RD: Or even in Israel.

AG: Or even in the Palestinians in Israel.

BB: Right.

AG: It is all of the same story, the same strategy, the same reality. And we need to deal with this questions all together. And I think that brings us to the conclusion that we hit the historic junction, the historic crossroads, where we need to choose as a people, as a nation, whether we are going in the direction or keep going in the direction of eternal war with endless death and rivers of blood and violence and sorrow and grief, or return in the direction of Israeli-Palestinian peace.

AG: And it will require a compromise. It’ll require us, for example, to understand that not all this land will be ours. It’ll require us to understand that we are sharing this land with other people that deserve the same rights as we have. I think that for so many years we’ve been trained to look at the other, the ultimate other in our society, which is the Palestinians, as people that are not like us. People that don’t want to just leave and live in prosperity and safety like us. They want to throw us to the sea. That’s kind of like the narrative. And I think we need to understand that as much as we look at them like this, they look at us in the same way. As much as we suffered the trauma in the 7th of October, we’re talking about a full nation that is looking at us right now after we caused 30,000 people to die. After 70% of all the homes in Gaza have been destroyed or impacted by the bombings. How can you move on from this? So our trying, our attempt to draw a picture of the future is one that first talks about ending the bloodshed. That must be the first step. It must be the first step. Even if we disagree about what shape of a nation, of a state of a country will come afterwards. We need to agree that the first step must be the stop of the bloodshed. And then…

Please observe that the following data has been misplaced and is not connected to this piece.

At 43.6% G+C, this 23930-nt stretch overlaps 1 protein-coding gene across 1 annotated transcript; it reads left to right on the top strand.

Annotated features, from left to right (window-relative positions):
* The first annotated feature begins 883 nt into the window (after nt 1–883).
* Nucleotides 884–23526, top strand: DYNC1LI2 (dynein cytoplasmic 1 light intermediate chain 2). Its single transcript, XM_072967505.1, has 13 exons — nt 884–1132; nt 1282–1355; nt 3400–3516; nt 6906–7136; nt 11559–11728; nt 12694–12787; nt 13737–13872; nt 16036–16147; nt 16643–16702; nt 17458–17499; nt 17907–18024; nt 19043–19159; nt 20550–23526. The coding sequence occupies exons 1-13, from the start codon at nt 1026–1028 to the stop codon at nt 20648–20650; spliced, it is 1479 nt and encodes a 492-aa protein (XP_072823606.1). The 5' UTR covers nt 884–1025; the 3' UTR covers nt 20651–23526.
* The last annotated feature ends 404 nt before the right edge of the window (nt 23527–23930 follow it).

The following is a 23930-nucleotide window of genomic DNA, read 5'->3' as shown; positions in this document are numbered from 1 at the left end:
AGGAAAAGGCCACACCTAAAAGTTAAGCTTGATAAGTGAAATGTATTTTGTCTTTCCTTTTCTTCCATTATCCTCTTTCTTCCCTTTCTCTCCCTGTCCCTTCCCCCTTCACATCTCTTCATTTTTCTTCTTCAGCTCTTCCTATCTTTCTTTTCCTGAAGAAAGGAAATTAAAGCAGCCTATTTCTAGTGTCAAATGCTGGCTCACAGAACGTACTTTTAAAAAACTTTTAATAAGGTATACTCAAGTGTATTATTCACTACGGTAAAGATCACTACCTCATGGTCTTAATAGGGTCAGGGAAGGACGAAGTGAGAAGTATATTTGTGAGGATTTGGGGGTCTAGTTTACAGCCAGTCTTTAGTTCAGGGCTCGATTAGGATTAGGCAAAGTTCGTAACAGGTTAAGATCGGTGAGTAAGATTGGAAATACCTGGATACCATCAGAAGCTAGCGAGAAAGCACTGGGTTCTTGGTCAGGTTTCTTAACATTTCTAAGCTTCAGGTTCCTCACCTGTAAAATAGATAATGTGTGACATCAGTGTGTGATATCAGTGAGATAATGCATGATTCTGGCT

BB: Is that a permanent ceasefire?

AG: Yes.

RD: Yes.

AG: It’s a permanent ceasefire. Yes.

BB: Great. Yes.

RD: Of course.

AG: Yes, definitely. It means we need to leave Gaza. We need to release the hostages and then we need to start talking about rebuilding. Rebuilding the trust. Rebuilding Gaza, rebuilding the Gaza envelope in Israel…

RD: Rebuilding our society.

AG: Yes. And the parts in our lives that has been shattered for so many years. And it also means that we need to ask ourselves, what is better? Is it better to hold on an old idea? That must be and might be scary to let go of. Of it’s us or them? Or is it better to be open to the idea that it’s all of us together here on this land and that’s the only way to move forward? And honestly, it’s an interesting question, whether it will be a two-state solution, a one-state solution.

AG: I personally support, I don’t know, a federation, a socialist Federation of the Middle East. That can be a nice idea. But in the very practical way, we are looking at our role as a movement, as a grassroots movement, as not to draw lines on a map and say the border will go here or there, but to actually build the political will within our society to end occupation and to achieve a reality of peace where everyone is equal and free and independent. And that means we need to get the leadership of Israel into a room with Palestinians, with the intention of ending the occupation. That didn’t happen for more than 20 years. Right? It’s something that Netanyahu, even when he met President Abbas, it wasn’t with an intention to do so, it was because the Americans told him. So.

RD: Yeah.

BB: Yeah.